Tin snips go by quite a few names, including aviation snips and shears. These are a class of sheet metal cutting tools that are highly useful for workers and craftsmen in a number of industries, including but not limited to roofing.
So what exactly are they, and why does it matter?
What Are They Used for?
Unsurprisingly, tin ships or sheet metal shears are generally used for making cuts through sheet metal. As you can imagine, roofers that use sheet metal need a variety of tools to manipulate, size and shape their medium. Sheet metal shears are only one class of these. They’re highly useful for making both straight and curved manual cuts through a variety of sheet metals, including stainless steel, copper and tin (hence the name tin snips.)
Generally speaking, if you are familiar with regular old scissors, you’d be able to identify sheet metals shears on sight. They are metal tools that consist of two levered handles joined at a central fulcrum that are used to operate jaws. The difference lies in the fact that their jaws are short and compact and they have longer handles to exert a maximum amount of leverage when executing cuts. In that respect, they are fairly simple tools that retain a lot of value.
Why Shears When There Are More Efficient Options?
One of the greatest things about tin snips is in their versatility. If you were wondering, there actually are more efficient options for cutting through sheet metal. After all, as you can imagine, your forearms can get sore fairly quickly when you’re cutting through a large amount of sheet metal manually, even with a compound advantage (see below) so what makes shears a must have tool when there are other more efficient options?
In a word, the answer is versatility. Sheet metal shears are smaller, lighter and more portable than many other sheet metal cutting tools. For workers that are actually on a roof and not just making cuts on the ground, shears are light, comfortable to use, and able to reach into places where larger tools would be impractical.
In addition, metal shears are able to make very precise cuts in areas with very limited room, into which other tools cannot reach. Need to clip off a little piece of metal along the edge of a sheet? Need to make a quick alteration to the end of a sheet before folding it to make a seam? Need to cut a sharp angle in the profile of the metal? Sheet metal shears are excellent for all of these.
Simple Vs. Compound
Some tin snips are very simple tools that consist only of handles attached to jaws and joined by a pin at the center. There are other metal snips that are known as compound snips (which are sometimes called aviation snips). These consist of the same basic components, except in this case there is another compound arm attached to the handles of the snips.
The operation of simple tin snips is very straightforward. The articulation of compound snips is another story. Have you ever seen pruning shears that have a compound arm attached behind the jaws as well? The principle of operation is the same here.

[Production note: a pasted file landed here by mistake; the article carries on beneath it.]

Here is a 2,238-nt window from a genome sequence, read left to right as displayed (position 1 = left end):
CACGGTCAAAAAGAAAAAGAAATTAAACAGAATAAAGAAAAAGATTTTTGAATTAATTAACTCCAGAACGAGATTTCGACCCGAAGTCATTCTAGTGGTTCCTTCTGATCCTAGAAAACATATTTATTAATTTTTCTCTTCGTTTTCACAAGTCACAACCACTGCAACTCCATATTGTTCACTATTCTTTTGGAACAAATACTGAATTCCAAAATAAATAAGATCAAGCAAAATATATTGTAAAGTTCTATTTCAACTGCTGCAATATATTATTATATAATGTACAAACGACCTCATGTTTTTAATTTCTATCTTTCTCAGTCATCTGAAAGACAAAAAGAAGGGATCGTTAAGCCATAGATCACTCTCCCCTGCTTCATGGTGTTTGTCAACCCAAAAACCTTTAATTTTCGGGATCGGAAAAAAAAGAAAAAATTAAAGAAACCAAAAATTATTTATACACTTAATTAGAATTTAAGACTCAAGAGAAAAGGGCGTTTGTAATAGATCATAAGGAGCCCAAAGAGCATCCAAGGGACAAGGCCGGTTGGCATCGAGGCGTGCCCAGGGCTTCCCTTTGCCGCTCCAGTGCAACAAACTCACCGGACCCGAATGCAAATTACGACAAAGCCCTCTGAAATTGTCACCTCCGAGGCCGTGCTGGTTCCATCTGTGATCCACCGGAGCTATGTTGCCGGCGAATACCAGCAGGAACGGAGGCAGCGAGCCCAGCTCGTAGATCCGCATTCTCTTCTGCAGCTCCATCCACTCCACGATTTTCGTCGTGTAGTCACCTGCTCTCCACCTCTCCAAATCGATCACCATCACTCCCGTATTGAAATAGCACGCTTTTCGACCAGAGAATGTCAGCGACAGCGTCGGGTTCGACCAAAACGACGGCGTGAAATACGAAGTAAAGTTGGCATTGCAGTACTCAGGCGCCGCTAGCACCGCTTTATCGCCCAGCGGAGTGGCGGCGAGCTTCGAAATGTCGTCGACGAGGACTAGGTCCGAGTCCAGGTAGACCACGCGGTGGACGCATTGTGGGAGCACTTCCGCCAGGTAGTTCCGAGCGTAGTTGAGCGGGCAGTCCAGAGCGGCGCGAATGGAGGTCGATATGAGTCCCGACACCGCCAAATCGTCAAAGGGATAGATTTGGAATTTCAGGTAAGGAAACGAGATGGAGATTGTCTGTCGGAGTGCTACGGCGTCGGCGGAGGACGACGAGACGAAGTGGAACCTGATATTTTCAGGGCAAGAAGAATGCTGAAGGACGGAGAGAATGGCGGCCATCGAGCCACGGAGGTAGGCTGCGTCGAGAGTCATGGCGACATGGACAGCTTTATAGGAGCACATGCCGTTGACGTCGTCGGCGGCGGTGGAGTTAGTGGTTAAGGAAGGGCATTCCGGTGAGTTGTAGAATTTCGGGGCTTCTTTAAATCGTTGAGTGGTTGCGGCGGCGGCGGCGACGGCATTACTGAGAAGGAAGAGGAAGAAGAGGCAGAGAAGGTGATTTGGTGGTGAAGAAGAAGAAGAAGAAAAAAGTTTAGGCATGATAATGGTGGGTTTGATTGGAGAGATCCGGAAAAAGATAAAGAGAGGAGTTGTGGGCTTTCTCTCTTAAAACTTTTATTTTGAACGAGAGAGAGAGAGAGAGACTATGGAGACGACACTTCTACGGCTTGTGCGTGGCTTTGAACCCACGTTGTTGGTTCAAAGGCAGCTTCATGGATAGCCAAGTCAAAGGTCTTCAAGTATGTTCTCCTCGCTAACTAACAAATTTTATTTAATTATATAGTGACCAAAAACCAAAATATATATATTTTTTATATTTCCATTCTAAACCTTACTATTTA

Yes, the longer handles magnify the forces that you can direct through the handles into the jaws in order to cleave the sheet metal, but with the extra leverage of another arm, this effect is compounded even more – hence the name, compound snips. It’s not just about reducing fatigue, though. One of the greatest things about compound snips is that some of them are able to cut through thicker gauge sheet metal than simple snips.
Straight and Offset Handles
If you clicked on our link to tin ships at the top of this article, you may have noticed that not all of them look exactly the same, and not just on the grounds of whether or not they are simple or compound snips. Many of them are made with straight handles whereas some are made with offset handles that sit above the location of the jaws.
Tin snips are great at making precise cuts in sheet metal. That is probably the most valuable aspect of their utility. They are also useful for making long cuts through sheet metal, should you need to. However, when you’re going to make a long cut through sheet metal, especially a straight one, a pair of snips with offset handles is the way to go.
You see, when you make a long cut through any stiff material (not just sheet metal) the material is going to get in the way of your hands, and thus, in the way of the operation of the shears, as you pass through it. Sheet metal, however, is more jagged and unforgiving than many other media, and so the solution lies in the alteration of the tool.
Thus we have shears with offset handles that are great for making longer, straight cuts in sheet metal because the handles lie about the line along which the shear’s jaws cut. Therefore, when you use a pair of sheet metal shears with offset handles, like the Stubai Pelican Snips, your hands won’t get in the way once you pass cutting through a certain point of the sheet metal.
I Can Only Cut a Curve One Way!
There is something else to keep in mind when you’re using manual tin snips. Just about any pair of snips can cut a long, straight line in sheet metal. Some tin snips are designed to cut curves in sheet metal, like the Stubai Circle Snips, which is useful for creating rounded or circular cuts. It all depends on the specific needs of the individual jobs. However, what tin snips can’t do is cut both a straight cut and curves in both directions.